reluctant to enthusiastic vegan: for 30 days

Slice of Life

Slice of Life

Being a vegan is a full-time hobby after 2 weeks into a 30 day vegan challenge. Many teachers at my school are participating. At a recent school-wide event, another new vegan and myself were discussing recipes and menus, commenting on each others’ “vegan porn” (FB snaps of our meals or ingredients). Another teacher walked up only to comment, “Vegan conversation?!! How boring. Stop!!” He turned to leave. We laughed and left instead to find a table where we continued our enthusiastic recipe swap.

For me being a temporary vegan reminds me of the parallels this decision has in my life. Making the decision not to eat meat, dairy, eggs and honey is being a stealthy margin-dweller. You are not obligated to reveal your choices, but become aware of other vegans secretly by the similar selections made at restaurants. Living in an Asian country where basic staples like maple syrup, pretzels and a can of black beans are “habis” or empty, you’re suddenly part of the secret society that knows the underground suppliers of nutritional yeast, flax seed and bulgar wheat. You strike a balance  between meaningful and overbearing when others’ curiosity morph into challenging questions or thoughtless comments or unsolicited advice.

Like other aspects of life that are outside the mainstream, people have an unintentional desire to define you. Yet embracing your plant-based food choices, your religion, your  status as an adoptee means being aware of the stereotypes–covertly finding them amusing so you can take them on fearlessly, graciously. You have the opportunity to redefine the margins by simply being yourself. Genuine.

For anyone interested, here is the next recipe on my menu: Our Perfect Veggie Burger, Oh She Glows

Our Perfect Veggie Burger

Our Perfect Veggie Burger


About jaclynfre

Tech integration specialist, recipe adventurer, fast walker, sporadic writer, aunt, sister and daughter
This entry was posted in life and culture, Uncategorized and tagged . Bookmark the permalink.

6 Responses to reluctant to enthusiastic vegan: for 30 days

  1. Brian Kelley says:

    Your conversation is what pulls at me.

    The connection of food through people.

    And I’m wondering–is your choice purely health related or is it just for the tangle of the challenge? (and is it temporary?) Do you think this is a change in behavior that will stick? …and would your relationship/bond with your vegan-challenge comrade shift once your decide you want a spoonful of honey?

    I read Michael Pollan’s “The Omnivore’s Dilemma” this year and what stood out most to me is his observation that America is devoid of a food culture. Ergo…we are apt to constantly modify our eating habits, and often do so because of the pressure we’ve been training to respond to through the habits we’ve formed with family, friends, and good ol’ American advertising. As the only nation building cup holders into automobiles, eating on the go is the American staple…

    So. as a reader, I’m left wondering about you (hopeful, but wondering)…is this vegan shift a temporary Americanism or a part of a long-term food culture shift for you?

    • jaclynfre says:

      Brian, Thank you for your thoughtful reply. I’m finding that the 30 day Vegan Challenge has already shifted my thinking on veganism. I started off with the idea that it would be a temporary 30 day fun challenge–like taking on a marathon or 5K (which, actually I have never done). Since I love to cook and eat, I thought a food-based challenge was for me. In fact, when my friend asked what my motivation was, I answered, “I’m in it for the recipes.” We’ll see if the 30 days is long enough to shift my thinking entirely. I admire people who are compassionate toward animals and feel their suffering–which they undoubtedly do for American food consumption–however, that has never been my passion. I have others, that’s just not one of my foremost. I have also read The Omnivore’s Dilemma by Michael Pollen which changed my thinking about American food–I appreciate your point about how Americans look for food trends (all the diets, etc.). Yet, being an international teacher, the vegans I know are from around the world: Australia, England, Canada . . . Well, I guess they’re mostly western countries. In any case, I’m keeping an open mind. The convenience of food that isn’t vegan is overwhelming–especially when invited to friends / family house or out to dinner. So like many others, I may adopt a “vegan at home” policy and more of a “flexitarian” when out and about. I can’t tell from your post if you are pro-vegan or question the validity of vegans’ motivation.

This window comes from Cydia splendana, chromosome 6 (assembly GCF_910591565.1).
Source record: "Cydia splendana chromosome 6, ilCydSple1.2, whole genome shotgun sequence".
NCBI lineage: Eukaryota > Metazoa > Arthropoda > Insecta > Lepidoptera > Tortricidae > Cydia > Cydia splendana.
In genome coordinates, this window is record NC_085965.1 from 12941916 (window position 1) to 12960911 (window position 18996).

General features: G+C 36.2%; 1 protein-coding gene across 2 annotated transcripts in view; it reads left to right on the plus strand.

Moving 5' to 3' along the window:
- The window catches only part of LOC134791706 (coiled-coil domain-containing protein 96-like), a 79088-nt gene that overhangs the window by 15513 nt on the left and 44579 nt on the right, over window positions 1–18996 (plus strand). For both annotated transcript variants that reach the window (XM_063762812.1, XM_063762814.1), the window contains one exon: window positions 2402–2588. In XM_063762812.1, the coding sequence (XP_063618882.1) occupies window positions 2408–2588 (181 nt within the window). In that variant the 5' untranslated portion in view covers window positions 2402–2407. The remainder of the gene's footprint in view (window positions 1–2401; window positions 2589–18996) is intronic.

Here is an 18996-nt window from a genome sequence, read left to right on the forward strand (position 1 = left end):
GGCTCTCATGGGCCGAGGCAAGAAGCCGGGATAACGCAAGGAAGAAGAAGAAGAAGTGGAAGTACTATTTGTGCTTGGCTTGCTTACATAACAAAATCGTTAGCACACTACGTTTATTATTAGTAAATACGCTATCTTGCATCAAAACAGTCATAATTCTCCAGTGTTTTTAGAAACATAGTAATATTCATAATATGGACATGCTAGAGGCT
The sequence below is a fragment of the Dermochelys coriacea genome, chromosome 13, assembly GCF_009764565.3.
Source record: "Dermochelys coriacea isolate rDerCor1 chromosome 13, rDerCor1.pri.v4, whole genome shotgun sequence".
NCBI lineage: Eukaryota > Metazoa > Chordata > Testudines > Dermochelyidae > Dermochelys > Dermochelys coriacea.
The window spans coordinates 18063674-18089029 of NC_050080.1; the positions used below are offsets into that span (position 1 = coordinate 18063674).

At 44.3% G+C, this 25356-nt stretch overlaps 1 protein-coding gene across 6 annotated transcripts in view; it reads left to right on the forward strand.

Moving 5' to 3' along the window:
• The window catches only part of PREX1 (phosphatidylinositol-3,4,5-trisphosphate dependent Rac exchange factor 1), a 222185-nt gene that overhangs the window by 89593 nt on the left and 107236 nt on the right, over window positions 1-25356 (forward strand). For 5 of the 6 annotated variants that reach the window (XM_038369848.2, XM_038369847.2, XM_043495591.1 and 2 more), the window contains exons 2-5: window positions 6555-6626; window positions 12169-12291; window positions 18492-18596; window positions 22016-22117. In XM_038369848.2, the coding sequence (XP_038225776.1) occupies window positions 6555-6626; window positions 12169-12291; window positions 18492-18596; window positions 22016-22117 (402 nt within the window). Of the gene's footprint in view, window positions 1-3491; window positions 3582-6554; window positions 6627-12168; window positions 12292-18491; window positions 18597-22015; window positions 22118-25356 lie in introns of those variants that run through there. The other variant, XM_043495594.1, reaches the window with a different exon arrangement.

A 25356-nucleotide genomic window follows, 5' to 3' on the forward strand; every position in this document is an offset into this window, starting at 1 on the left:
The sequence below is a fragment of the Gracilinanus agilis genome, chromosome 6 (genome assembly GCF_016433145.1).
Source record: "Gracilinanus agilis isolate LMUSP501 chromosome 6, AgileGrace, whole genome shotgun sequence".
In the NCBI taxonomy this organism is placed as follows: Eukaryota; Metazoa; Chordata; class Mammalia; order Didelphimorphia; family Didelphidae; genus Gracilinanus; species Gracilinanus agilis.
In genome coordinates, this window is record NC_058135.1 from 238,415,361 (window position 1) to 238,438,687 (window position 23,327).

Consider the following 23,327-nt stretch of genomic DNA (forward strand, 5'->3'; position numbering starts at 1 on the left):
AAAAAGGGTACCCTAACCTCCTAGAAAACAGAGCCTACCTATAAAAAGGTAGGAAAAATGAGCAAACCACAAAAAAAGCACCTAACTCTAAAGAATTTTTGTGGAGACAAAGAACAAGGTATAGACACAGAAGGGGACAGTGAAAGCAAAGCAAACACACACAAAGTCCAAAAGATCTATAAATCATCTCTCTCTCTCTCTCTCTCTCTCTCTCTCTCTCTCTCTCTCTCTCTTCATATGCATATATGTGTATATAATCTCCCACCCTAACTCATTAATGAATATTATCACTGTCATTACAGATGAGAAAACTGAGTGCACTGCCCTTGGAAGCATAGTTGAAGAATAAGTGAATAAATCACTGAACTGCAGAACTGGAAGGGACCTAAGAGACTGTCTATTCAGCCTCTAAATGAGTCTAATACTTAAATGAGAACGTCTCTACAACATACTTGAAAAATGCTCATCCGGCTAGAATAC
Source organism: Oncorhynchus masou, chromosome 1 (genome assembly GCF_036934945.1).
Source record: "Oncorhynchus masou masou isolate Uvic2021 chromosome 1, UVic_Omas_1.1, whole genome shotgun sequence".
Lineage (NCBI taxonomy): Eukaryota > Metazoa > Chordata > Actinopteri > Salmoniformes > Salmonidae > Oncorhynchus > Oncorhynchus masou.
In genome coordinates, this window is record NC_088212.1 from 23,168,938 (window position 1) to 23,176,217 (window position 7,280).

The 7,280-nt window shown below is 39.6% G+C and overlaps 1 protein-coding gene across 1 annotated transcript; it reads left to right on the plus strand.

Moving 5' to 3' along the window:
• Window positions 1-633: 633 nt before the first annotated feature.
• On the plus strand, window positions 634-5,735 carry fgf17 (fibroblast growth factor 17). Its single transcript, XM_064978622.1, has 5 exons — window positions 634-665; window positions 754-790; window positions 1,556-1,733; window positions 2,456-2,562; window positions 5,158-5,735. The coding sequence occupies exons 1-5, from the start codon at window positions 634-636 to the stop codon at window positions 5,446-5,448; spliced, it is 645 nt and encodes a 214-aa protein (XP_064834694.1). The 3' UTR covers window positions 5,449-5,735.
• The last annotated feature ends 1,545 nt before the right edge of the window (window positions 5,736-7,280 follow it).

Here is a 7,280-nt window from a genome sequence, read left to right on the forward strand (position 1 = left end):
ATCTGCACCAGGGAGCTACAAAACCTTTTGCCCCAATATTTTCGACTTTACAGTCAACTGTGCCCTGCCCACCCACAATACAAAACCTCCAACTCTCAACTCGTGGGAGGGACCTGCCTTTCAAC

2. I love your post! I love the voice in it and I also admire your reflection and conviction.

  3. debbussewitz says:

    Earlier this year, I took on a 30 day challenge to eat clean and to do yoga three times a week. This challenge was transformational to me (and actually part of the reason I am doing this March “Slice of Life” challenge. Through the month, I explored how food was in my life and used the phrase “I am a selectarian” as a way for me to be selective in eating clean while not limiting my possibilities. This worked for me. I see you used the phrase “flexitarian” in your response to the above comment. Most important (to me) is choosing to eat in a way that honors my body. I have more energy and focus since I began this journey. Thank you for your thoughtful comments.

  4. Jone says:

    Thanks for the link. I would like to try this. Am curious as to why no honey. Because its made by bees? I may have answered my question. Loved the post.

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